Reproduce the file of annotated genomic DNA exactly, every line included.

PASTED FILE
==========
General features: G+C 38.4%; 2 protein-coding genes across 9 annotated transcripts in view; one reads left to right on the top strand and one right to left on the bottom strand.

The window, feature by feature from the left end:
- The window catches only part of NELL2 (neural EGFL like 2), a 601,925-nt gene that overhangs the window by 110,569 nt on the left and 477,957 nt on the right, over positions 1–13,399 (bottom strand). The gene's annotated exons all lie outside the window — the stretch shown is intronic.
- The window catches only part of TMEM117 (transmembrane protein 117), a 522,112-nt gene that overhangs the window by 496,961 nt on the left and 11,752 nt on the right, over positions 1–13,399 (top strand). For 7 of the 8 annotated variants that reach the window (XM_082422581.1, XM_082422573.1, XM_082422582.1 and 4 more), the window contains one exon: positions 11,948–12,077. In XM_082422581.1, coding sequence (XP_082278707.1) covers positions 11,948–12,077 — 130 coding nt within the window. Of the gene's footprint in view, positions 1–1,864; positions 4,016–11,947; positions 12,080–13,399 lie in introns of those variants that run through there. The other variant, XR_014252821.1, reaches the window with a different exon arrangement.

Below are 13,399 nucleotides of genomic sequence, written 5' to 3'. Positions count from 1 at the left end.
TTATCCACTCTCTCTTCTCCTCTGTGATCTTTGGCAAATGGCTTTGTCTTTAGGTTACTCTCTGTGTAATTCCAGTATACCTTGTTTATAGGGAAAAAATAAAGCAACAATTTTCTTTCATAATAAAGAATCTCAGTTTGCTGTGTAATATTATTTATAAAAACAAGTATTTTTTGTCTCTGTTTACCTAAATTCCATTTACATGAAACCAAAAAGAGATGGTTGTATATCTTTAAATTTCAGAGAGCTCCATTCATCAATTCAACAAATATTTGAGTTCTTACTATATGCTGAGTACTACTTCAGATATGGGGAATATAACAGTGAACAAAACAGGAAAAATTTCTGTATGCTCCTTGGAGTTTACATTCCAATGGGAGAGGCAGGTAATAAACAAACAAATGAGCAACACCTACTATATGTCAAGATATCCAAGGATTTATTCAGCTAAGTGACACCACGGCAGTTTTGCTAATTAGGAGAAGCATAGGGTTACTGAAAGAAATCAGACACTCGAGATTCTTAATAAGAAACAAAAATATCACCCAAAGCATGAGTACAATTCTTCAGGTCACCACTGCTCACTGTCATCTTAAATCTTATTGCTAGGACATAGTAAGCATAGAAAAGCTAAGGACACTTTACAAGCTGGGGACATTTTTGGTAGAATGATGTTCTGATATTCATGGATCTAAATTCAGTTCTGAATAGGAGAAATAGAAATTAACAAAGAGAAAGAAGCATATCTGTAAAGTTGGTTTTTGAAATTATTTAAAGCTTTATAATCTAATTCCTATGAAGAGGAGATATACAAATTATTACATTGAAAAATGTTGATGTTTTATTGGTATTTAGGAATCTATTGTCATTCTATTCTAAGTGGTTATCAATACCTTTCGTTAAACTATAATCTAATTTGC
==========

General features: G+C 38.4%; 2 protein-coding genes across 9 annotated transcripts in view; one reads left to right on the top strand and one right to left on the bottom strand.

The window, feature by feature from the left end:
- The window catches only part of NELL2 (neural EGFL like 2), a 601,925-nt gene that overhangs the window by 110,569 nt on the left and 477,957 nt on the right, over positions 1–13,399 (bottom strand). The gene's annotated exons all lie outside the window — the stretch shown is intronic.
- The window catches only part of TMEM117 (transmembrane protein 117), a 522,112-nt gene that overhangs the window by 496,961 nt on the left and 11,752 nt on the right, over positions 1–13,399 (top strand). For 7 of the 8 annotated variants that reach the window (XM_082422581.1, XM_082422573.1, XM_082422582.1 and 4 more), the window contains one exon: positions 11,948–12,077. In XM_082422581.1, coding sequence (XP_082278707.1) covers positions 11,948–12,077 — 130 coding nt within the window. Of the gene's footprint in view, positions 1–1,864; positions 4,016–11,947; positions 12,080–13,399 lie in introns of those variants that run through there. The other variant, XR_014252821.1, reaches the window with a different exon arrangement.

Below are 13,399 nucleotides of genomic sequence, written 5' to 3'. Positions count from 1 at the left end.
TTATCCACTCTCTCTTCTCCTCTGTGATCTTTGGCAAATGGCTTTGTCTTTAGGTTACTCTCTGTGTAATTCCAGTATACCTTGTTTATAGGGAAAAAATAAAGCAACAATTTTCTTTCATAATAAAGAATCTCAGTTTGCTGTGTAATATTATTTATAAAAACAAGTATTTTTTGTCTCTGTTTACCTAAATTCCATTTACATGAAACCAAAAAGAGATGGTTGTATATCTTTAAATTTCAGAGAGCTCCATTCATCAATTCAACAAATATTTGAGTTCTTACTATATGCTGAGTACTACTTCAGATATGGGGAATATAACAGTGAACAAAACAGGAAAAATTTCTGTATGCTCCTTGGAGTTTACATTCCAATGGGAGAGGCAGGTAATAAACAAACAAATGAGCAACACCTACTATATGTCAAGATATCCAAGGATTTATTCAGCTAAGTGACACCACGGCAGTTTTGCTAATTAGGAGAAGCATAGGGTTACTGAAAGAAATCAGACACTCGAGATTCTTAATAAGAAACAAAAATATCACCCAAAGCATGAGTACAATTCTTCAGGTCACCACTGCTCACTGTCATCTTAAATCTTATTGCTAGGACATAGTAAGCATAGAAAAGCTAAGGACACTTTACAAGCTGGGGACATTTTTGGTAGAATGATGTTCTGATATTCATGGATCTAAATTCAGTTCTGAATAGGAGAAATAGAAATTAACAAAGAGAAAGAAGCATATCTGTAAAGTTGGTTTTTGAAATTATTTAAAGCTTTATAATCTAATTCCTATGAAGAGGAGATATACAAATTATTACATTGAAAAATGTTGATGTTTTATTGGTATTTAGGAATCTATTGTCATTCTATTCTAAGTGGTTATCAATACCTTTCGTTAAACTATAATCTAATTTGC